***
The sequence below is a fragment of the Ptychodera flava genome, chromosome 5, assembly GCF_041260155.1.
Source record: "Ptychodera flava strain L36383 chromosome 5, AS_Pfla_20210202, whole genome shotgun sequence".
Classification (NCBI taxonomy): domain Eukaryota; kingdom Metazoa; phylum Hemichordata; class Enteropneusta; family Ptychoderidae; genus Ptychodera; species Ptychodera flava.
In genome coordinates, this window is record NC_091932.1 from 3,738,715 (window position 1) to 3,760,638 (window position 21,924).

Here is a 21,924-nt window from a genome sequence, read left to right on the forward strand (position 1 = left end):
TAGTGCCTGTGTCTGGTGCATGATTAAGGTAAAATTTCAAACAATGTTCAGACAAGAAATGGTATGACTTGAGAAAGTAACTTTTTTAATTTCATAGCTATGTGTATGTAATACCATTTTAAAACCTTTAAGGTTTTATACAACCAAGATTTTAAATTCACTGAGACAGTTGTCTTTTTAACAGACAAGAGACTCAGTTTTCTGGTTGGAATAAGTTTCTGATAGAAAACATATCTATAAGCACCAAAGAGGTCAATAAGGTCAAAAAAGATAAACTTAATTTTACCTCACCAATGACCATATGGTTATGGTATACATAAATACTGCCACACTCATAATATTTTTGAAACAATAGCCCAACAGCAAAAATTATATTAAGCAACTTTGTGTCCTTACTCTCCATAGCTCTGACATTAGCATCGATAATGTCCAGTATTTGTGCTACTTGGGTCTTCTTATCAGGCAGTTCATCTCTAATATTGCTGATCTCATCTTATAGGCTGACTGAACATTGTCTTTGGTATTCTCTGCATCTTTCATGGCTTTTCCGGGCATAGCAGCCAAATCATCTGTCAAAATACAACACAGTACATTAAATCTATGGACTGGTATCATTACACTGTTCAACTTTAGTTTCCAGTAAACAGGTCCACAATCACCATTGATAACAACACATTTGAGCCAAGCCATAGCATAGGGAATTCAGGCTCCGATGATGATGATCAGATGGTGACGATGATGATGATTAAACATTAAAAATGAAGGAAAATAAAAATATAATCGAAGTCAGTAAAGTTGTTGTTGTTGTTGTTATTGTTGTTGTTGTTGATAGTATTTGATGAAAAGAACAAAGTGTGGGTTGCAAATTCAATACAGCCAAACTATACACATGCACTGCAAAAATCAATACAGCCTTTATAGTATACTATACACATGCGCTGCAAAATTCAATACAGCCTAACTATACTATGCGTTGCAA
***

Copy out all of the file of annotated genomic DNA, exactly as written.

The sequence below is a fragment of the Ptychodera flava genome, chromosome 5, assembly GCF_041260155.1.
Source record: "Ptychodera flava strain L36383 chromosome 5, AS_Pfla_20210202, whole genome shotgun sequence".
Classification (NCBI taxonomy): domain Eukaryota; kingdom Metazoa; phylum Hemichordata; class Enteropneusta; family Ptychoderidae; genus Ptychodera; species Ptychodera flava.
In genome coordinates, this window is record NC_091932.1 from 3,738,715 (window position 1) to 3,760,638 (window position 21,924).

Here is a 21,924-nt window from a genome sequence, read left to right on the forward strand (position 1 = left end):
TAGTGCCTGTGTCTGGTGCATGATTAAGGTAAAATTTCAAACAATGTTCAGACAAGAAATGGTATGACTTGAGAAAGTAACTTTTTTAATTTCATAGCTATGTGTATGTAATACCATTTTAAAACCTTTAAGGTTTTATACAACCAAGATTTTAAATTCACTGAGACAGTTGTCTTTTTAACAGACAAGAGACTCAGTTTTCTGGTTGGAATAAGTTTCTGATAGAAAACATATCTATAAGCACCAAAGAGGTCAATAAGGTCAAAAAAGATAAACTTAATTTTACCTCACCAATGACCATATGGTTATGGTATACATAAATACTGCCACACTCATAATATTTTTGAAACAATAGCCCAACAGCAAAAATTATATTAAGCAACTTTGTGTCCTTACTCTCCATAGCTCTGACATTAGCATCGATAATGTCCAGTATTTGTGCTACTTGGGTCTTCTTATCAGGCAGTTCATCTCTAATATTGCTGATCTCATCTTATAGGCTGACTGAACATTGTCTTTGGTATTCTCTGCATCTTTCATGGCTTTTCCGGGCATAGCAGCCAAATCATCTGTCAAAATACAACACAGTACATTAAATCTATGGACTGGTATCATTACACTGTTCAACTTTAGTTTCCAGTAAACAGGTCCACAATCACCATTGATAACAACACATTTGAGCCAAGCCATAGCATAGGGAATTCAGGCTCCGATGATGATGATCAGATGGTGACGATGATGATGATTAAACATTAAAAATGAAGGAAAATAAAAATATAATCGAAGTCAGTAAAGTTGTTGTTGTTGTTGTTATTGTTGTTGTTGTTGATAGTATTTGATGAAAAGAACAAAGTGTGGGTTGCAAATTCAATACAGCCAAACTATACACATGCACTGCAAAAATCAATACAGCCTTTATAGTATACTATACACATGCGCTGCAAAATTCAATACAGCCTAACTATACTATGCGTTGCAA